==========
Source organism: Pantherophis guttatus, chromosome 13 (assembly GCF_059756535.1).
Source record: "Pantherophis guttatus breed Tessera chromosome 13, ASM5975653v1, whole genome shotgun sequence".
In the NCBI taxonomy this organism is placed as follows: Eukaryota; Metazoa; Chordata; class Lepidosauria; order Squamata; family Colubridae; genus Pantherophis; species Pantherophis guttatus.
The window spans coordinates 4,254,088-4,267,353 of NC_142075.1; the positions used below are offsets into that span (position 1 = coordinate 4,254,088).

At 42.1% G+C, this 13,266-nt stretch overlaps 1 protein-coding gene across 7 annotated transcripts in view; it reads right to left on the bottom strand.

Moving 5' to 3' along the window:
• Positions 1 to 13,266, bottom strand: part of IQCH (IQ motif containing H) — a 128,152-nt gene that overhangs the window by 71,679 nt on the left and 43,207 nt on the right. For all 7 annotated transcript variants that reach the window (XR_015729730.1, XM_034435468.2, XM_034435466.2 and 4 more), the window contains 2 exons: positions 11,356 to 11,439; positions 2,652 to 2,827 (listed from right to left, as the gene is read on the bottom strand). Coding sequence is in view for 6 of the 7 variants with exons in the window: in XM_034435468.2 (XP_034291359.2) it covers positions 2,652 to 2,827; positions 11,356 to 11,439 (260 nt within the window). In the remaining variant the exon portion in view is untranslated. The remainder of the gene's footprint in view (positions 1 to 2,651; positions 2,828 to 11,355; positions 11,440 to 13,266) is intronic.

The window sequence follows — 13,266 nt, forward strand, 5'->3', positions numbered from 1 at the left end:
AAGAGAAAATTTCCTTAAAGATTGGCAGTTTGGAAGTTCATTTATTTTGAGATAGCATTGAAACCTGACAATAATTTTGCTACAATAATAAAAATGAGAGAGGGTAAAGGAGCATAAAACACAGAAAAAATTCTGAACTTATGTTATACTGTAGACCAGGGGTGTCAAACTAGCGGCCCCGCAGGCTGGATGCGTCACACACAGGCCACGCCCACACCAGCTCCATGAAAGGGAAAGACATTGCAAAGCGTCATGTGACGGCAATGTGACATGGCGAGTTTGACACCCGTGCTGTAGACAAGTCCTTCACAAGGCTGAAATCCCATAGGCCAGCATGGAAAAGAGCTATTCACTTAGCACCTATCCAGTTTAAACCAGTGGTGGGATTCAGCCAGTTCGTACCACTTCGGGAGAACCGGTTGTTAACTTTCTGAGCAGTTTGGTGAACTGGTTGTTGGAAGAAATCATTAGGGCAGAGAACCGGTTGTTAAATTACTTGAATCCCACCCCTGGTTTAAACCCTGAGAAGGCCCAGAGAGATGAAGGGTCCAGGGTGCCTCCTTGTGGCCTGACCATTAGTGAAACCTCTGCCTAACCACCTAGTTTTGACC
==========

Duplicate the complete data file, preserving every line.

Source organism: Pantherophis guttatus, chromosome 13 (assembly GCF_059756535.1).
Source record: "Pantherophis guttatus breed Tessera chromosome 13, ASM5975653v1, whole genome shotgun sequence".
In the NCBI taxonomy this organism is placed as follows: Eukaryota; Metazoa; Chordata; class Lepidosauria; order Squamata; family Colubridae; genus Pantherophis; species Pantherophis guttatus.
The window spans coordinates 4,254,088-4,267,353 of NC_142075.1; the positions used below are offsets into that span (position 1 = coordinate 4,254,088).

At 42.1% G+C, this 13,266-nt stretch overlaps 1 protein-coding gene across 7 annotated transcripts in view; it reads right to left on the bottom strand.

Moving 5' to 3' along the window:
• Positions 1 to 13,266, bottom strand: part of IQCH (IQ motif containing H) — a 128,152-nt gene that overhangs the window by 71,679 nt on the left and 43,207 nt on the right. For all 7 annotated transcript variants that reach the window (XR_015729730.1, XM_034435468.2, XM_034435466.2 and 4 more), the window contains 2 exons: positions 11,356 to 11,439; positions 2,652 to 2,827 (listed from right to left, as the gene is read on the bottom strand). Coding sequence is in view for 6 of the 7 variants with exons in the window: in XM_034435468.2 (XP_034291359.2) it covers positions 2,652 to 2,827; positions 11,356 to 11,439 (260 nt within the window). In the remaining variant the exon portion in view is untranslated. The remainder of the gene's footprint in view (positions 1 to 2,651; positions 2,828 to 11,355; positions 11,440 to 13,266) is intronic.

The window sequence follows — 13,266 nt, forward strand, 5'->3', positions numbered from 1 at the left end:
AAGAGAAAATTTCCTTAAAGATTGGCAGTTTGGAAGTTCATTTATTTTGAGATAGCATTGAAACCTGACAATAATTTTGCTACAATAATAAAAATGAGAGAGGGTAAAGGAGCATAAAACACAGAAAAAATTCTGAACTTATGTTATACTGTAGACCAGGGGTGTCAAACTAGCGGCCCCGCAGGCTGGATGCGTCACACACAGGCCACGCCCACACCAGCTCCATGAAAGGGAAAGACATTGCAAAGCGTCATGTGACGGCAATGTGACATGGCGAGTTTGACACCCGTGCTGTAGACAAGTCCTTCACAAGGCTGAAATCCCATAGGCCAGCATGGAAAAGAGCTATTCACTTAGCACCTATCCAGTTTAAACCAGTGGTGGGATTCAGCCAGTTCGTACCACTTCGGGAGAACCGGTTGTTAACTTTCTGAGCAGTTTGGTGAACTGGTTGTTGGAAGAAATCATTAGGGCAGAGAACCGGTTGTTAAATTACTTGAATCCCACCCCTGGTTTAAACCCTGAGAAGGCCCAGAGAGATGAAGGGTCCAGGGTGCCTCCTTGTGGCCTGACCATTAGTGAAACCTCTGCCTAACCACCTAGTTTTGACC